Medline: 9576303

Since the publisher of Cancer 82(9): 1789-1796, 1998. does not longer offer an easy to build up link to his online service we can´t offer a direct link.

Development of unfavorable hepatoblastoma in children of very low birth weight: results of a surgical and pathologic review.

Ikeda H, Hachitanda Y, Tanimura M, et al.


The incidence of hepatoblastoma in children of very low birth weight (< 1500 g) is increasing in Japan. The authors reviewed surgical and pathologic aspects of the tumor to clarify the characteristics of the patients.

Fifteen patients (9 boys and 6 girls) who were diagnosed between the ages of 6-77 months (median, 16 months) were identified from the data in the Japan Children's Cancer Registry and the data base of medical journals. The patients' birth weights ranged from 560-1380 g (median, 826 g) and the gestational age ranged from 23-33 weeks (median, 25 weeks). The medical records of all patients were reviewed and the patient's stage of disease according to the classification of the Japanese Society of Pediatric Surgeons, treatment, and outcome were analyzed.

Ten tumors (67%) were classified as Stage II or IIIA and 5 (33%) were classified as Stage IIIB or IV. There was a significant correlation between the gestational age and tumor stage (correlation coefficient - 0.6851; P = 0.0048). The gestational age of the 5 patients with Stage IIIB or IV tumors was 23-25 weeks (median, 24 weeks), whereas it was 25-33 weeks (median, 27.5 weeks) for the 10 patients with Stage II or IIIA tumors (P = 0.0036). Birth weight ranged from 560-826 g (median, 734 g) in Stage IIIB and IV patients, which was significantly lower than that in Stage II and IIIA patients (range, 607-1380 g, median, 909 g; P = 0.0500). Complete tumor resection was achieved in 7 patients (47%). The actuarial 2-year survival of all patients was 0.42, and the 2-year survival of patients who underwent complete tumor resection was 0.69, which was significantly better than the 2-year survival of those who underwent incomplete resection (0.17; P = 0.0211). The 2-year survival of the patients with tumors of well differentiated histology was 0.60, which also was significantly better than the 2-year survival of those with tumors of poorly differentiated histology (0.19; P = 0.0453).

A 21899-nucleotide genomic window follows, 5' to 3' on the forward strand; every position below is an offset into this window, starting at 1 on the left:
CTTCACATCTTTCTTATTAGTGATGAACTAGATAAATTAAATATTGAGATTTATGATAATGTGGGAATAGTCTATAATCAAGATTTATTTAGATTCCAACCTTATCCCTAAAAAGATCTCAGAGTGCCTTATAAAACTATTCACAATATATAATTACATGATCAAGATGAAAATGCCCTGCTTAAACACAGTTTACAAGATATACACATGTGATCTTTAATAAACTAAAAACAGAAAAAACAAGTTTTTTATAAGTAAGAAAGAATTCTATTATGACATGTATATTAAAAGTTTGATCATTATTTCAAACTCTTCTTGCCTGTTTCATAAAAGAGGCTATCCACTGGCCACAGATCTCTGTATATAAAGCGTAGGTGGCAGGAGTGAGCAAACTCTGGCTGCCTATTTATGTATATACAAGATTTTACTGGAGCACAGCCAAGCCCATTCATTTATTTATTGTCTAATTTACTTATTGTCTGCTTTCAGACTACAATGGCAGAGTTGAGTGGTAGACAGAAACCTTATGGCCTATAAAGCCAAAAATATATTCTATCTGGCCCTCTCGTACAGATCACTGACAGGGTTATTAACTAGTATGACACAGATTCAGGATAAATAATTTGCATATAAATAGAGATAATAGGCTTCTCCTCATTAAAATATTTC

These results indicate that children of very low birth weight (< 1500 g) are at high risk of developing advanced hepatoblastomas and that hepatoblastoma with unfavorable biologic behavior develops in children who are extremely premature at birth. These new findings suggest the presence of etiologic factors relevant to the patient's immaturity and the development of unfavorable hepatoblastoma.

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